Civil Society Organisations are calling on Parliament to rethink the East African Community and US trade Investment Partnership Agreement.
The CSOs working on trade and development-related issues led by the Southern and Eastern African Trade Information and Negotiations Institute note with concern that the process of negotiating the treaty is undemocratic and haphazard.
In a petition to the Speaker of Parliament Rebecca Kadaga, the group of 21 CSOs lament that the US has presented its template on a take-it-or-leave-it attitude as opposed to round table negotiations aimed at benefiting both parties.
On June 14th 2012 the Ministers responsible for trade matters in the EAC partner states and the United States trade representatives met on the margins of the Africa Growth Opportunity Act (AGOA) Forum in Washington D.C. They agreed to begin consultations on the partnership with Africa Trade and Investment Agreement, which seeks to build on trade and investment framework agreement and AGOA.
Ambassador Nathan Irumba, the Executive Director SEATINI is concerned that the US is negotiating on the basis of the 2012 US Model Bilateral Investment treaty which has already been submitted to the East African Community.
CSOs argue that this template is generally tailored to protect and promote the rights of US investors without addressing their obligations and the rights of the EAC countries. They are thus calling on Parliament to ensure that the interests of the nation are protected and promoted in the negotiations. This should be done through a more proactive role by discussing analytically and in a non-partisan manner.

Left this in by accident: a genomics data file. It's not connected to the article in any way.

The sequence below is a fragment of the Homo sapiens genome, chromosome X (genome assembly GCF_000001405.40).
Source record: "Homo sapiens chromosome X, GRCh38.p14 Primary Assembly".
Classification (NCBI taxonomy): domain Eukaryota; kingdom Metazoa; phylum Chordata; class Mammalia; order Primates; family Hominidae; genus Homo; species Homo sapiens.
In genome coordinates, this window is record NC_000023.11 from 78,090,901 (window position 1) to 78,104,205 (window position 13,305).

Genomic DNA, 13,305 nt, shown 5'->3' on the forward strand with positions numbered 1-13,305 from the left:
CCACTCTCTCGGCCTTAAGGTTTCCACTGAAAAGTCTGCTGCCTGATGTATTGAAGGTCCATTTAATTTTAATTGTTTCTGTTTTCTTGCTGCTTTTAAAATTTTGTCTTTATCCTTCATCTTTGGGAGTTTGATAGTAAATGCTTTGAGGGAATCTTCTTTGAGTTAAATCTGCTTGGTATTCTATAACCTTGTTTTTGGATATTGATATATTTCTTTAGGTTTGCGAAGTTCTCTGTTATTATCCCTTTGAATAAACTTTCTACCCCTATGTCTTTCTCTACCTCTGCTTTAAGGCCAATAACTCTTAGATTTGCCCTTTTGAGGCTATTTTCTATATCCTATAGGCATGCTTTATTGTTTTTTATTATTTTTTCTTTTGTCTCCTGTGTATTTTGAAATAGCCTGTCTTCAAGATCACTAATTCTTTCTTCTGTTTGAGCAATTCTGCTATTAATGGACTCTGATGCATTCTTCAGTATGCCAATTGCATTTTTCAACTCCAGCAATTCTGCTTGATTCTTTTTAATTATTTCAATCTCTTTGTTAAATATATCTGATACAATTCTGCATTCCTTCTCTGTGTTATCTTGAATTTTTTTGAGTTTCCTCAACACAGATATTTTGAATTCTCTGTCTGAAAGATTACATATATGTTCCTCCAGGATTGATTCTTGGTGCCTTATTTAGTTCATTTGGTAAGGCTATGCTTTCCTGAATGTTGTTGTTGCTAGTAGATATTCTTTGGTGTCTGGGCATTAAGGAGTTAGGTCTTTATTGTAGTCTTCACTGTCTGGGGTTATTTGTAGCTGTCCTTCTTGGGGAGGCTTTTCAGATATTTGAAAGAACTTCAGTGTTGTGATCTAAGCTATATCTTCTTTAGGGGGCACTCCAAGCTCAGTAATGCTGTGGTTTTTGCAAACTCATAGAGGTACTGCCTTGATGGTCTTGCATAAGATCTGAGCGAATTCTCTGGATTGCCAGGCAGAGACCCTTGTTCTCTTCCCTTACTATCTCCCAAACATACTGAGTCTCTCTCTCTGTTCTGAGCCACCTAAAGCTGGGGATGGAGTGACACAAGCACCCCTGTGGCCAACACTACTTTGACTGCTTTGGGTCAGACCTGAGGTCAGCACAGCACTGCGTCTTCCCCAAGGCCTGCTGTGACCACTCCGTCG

Speaker Kadaga expressed dismay that most agreements signed by government lack input from Parliament but only run to them to ratify the agreements. She emphasises the need for Uganda to be involved in agreements right from the start to agree on the parameters and later implement the agreements.
The CSOs also want Uganda and the EAC to have their own investment model that is anchored in their development objectives and priorities to enable the region to negotiate with the US from an informed point of view.
They cite the Uganda Investment Code which they say is still work in progress and that the EAC does not have in place a joint investment policy to use as a basis to advance the regio’s interests during the negotiations.
They argue that Rwanda, a signatory to the US investment treaty, poses a challenge which should be addressed to ensure that EAC speaks with one voice in the negotiations.
The negotiations are also undertaken on the erroneous assumption that both the EAC and US are equal.
Makindye East MP John Ssimbwa, who is the chairperson of the trade and industry committee of Parliament, says there is need for open trade as a principle instead of the hidden motives that most foreign organisations come with.